As summer rolls on, temperatures are heating up around the country. Envision yourself out riding with a friend on a hot day. After working awhile, her horse has formed a thick foam under the reins, saddle pad, between his hind legs, and is dripping from his belly. Your horse, on the other hand, is mostly dry.
Pop Quiz: Which horse is in danger?
While the one who is excessively sweating may seem to be the right answer, that is incorrect. The presence and further evaporation of sweat is how the horse naturally uses thermoregulation to maintain a healthy body temperature of 99.5 to 101.5° F. The dry horse, commonly called a “non-sweater,” could be suffering from anhidrosis.
What is Anhidrosis?
It is a condition where horses do not sweat adequately, which causes a build-up of internal heat and increased body temperatures, sometimes reaching nearly 110° F! This insufficient body temperature regulation not only decreases the horse’s ability to perform, but also puts him at risk from hyperthemia and heat stroke. Most commonly affected by the condition are dark-colored performance athletes who live in a hot, humid environment. However, anhidrosis can affect any horse.
What causes Anhidrosis?
While the direct cause of anhidrosis is not known, it is often thought to be associated with the over-stimulation of sweat glands due to environment (high humidity prevents evaporation of sweat) or exercise stress hormones, causing the glands to shut down. Others suggest it could also be associated with metabolic or hereditary conditions.
Signs of Anhidrosis
The signs of anhidrosis vary in severity, so it is important to know your horse’s normal behaviors. Consult with your veterinarian for a proper diagnosis if you observe signs including:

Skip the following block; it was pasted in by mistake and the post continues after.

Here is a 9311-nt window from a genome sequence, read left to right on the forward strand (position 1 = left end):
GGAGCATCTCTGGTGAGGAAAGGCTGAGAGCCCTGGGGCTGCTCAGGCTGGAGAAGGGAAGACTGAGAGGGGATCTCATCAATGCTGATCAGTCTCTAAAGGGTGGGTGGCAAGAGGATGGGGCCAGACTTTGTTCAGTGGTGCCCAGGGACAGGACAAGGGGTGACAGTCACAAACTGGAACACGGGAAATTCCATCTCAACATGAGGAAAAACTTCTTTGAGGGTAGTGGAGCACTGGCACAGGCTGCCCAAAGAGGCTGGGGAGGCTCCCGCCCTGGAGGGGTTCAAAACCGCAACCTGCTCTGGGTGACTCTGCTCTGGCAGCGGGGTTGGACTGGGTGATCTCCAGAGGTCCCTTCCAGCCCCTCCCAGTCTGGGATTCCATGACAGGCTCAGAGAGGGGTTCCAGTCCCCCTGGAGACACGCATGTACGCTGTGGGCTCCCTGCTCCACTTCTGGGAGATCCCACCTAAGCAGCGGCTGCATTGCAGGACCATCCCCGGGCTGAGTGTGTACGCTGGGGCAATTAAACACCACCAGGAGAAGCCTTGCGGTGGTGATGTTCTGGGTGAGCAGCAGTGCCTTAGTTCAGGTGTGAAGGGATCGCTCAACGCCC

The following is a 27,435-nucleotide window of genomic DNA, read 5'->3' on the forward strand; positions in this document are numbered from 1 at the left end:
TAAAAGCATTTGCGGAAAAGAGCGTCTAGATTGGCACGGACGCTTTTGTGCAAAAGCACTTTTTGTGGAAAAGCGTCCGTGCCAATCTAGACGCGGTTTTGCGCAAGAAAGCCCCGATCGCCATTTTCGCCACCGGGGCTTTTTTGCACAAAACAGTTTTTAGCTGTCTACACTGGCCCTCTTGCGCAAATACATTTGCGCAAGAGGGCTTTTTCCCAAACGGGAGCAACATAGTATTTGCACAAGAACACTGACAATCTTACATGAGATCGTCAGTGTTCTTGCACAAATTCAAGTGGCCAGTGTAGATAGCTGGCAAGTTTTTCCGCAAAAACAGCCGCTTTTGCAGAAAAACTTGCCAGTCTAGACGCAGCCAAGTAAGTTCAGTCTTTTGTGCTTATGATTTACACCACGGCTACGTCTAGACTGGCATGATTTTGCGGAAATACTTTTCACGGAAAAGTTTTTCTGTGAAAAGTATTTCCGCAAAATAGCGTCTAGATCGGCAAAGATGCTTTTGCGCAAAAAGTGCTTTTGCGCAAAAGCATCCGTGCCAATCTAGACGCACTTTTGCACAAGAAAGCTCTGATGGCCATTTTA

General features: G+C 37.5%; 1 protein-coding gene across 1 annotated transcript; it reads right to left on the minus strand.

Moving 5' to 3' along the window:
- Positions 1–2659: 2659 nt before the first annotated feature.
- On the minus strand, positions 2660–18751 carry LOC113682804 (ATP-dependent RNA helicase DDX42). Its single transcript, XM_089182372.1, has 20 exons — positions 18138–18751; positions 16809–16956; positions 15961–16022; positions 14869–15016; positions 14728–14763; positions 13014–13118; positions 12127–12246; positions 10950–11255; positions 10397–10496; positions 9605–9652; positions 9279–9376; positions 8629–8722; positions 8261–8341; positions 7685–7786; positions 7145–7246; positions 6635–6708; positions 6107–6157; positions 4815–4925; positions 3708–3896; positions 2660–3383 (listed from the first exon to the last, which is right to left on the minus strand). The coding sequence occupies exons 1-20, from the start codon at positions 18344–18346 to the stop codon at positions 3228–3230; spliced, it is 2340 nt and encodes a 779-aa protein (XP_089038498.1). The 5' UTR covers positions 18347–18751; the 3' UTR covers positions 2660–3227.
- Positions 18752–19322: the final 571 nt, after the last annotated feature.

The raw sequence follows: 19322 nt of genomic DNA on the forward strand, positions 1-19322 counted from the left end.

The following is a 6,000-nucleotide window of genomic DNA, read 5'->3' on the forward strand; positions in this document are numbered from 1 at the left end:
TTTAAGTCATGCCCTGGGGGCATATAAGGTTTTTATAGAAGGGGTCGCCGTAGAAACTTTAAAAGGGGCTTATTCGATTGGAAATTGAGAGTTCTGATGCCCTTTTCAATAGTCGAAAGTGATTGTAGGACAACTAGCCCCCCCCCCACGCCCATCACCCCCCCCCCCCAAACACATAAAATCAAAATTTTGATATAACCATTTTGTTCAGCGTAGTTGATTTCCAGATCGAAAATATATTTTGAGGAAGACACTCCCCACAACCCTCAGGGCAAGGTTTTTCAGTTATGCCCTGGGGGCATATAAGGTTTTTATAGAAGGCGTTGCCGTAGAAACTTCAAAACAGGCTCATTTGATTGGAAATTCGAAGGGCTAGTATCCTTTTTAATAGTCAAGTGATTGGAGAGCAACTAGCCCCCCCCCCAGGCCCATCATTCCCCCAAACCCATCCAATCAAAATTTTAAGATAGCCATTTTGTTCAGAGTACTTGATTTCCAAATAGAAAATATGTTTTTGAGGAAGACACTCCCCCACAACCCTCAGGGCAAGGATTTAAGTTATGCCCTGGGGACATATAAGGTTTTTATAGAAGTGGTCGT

- Lack of sweat
- Increased Respiratory Rate and Rectal Body Temperature AND takes > 30 minutes to return to normal after exercise (Normal RR: 8-12 breaths/min., Normal BT: 99.5-100.5°F)
- Decrease in performance when temperature increases, lethargy
- Heavier breathing than expected at rest and during/after exercise
- Poor skin and coat condition
Prevention of Anhidrosis:
- Always allow shade and clean, cool water 24/7 to decrease environmental stress.
- If stalled, turn out your horse at night instead of day to avoid the hottest hours of the day.
- Keep the barn well ventilated with fans through the barn aisle and in the stalls.
- Plan to ride in the morning or evening (coolest hours of the day) and always allow a long cool-down.
- Shower your horse with cool water after riding and scrape or dry off excess water.
Treatment of Anhidrosis:
The vet may conduct a “sweat test” by injecting terbutaline subcutaneously to initiate the production of sweat glands. By observing clinical signs, your vet can presumably confirm whether your horse has anhidrosis, however lab tests are also a diagnosis option. Treatment they may suggest includes:
- Limiting exercise.
- Always accommodate your horse with a cool environment (shade, water, fans, misters, cold hosing) .
- Supplementation of electrolytes.
In addition, Vitalize supplements, which all contain Amaferm, may work to circumvent the effects of anhidrosis. Recent research shows Amaferm decreases respiratory rates and rectal body temperatures upon consumption and therefore helps regulate body temperature. While there is no sure treatment for anhidrosis, Vitalize® Equine Recovery Gel, which contains both electrolytes and Amaferm, paired with good barn management, could be tremendously beneficial to horses suffering from this condition.
For those familiar with Vitaferm HEAT, our cattle body temperature regulation supplement, the Vitalize Equine Free Choice Mineral is a similar product that may help reduce body temperature and respiration of pasture horses. To learn more about the Vitalize products, visit https://vitalizeeq.com/equine-products/.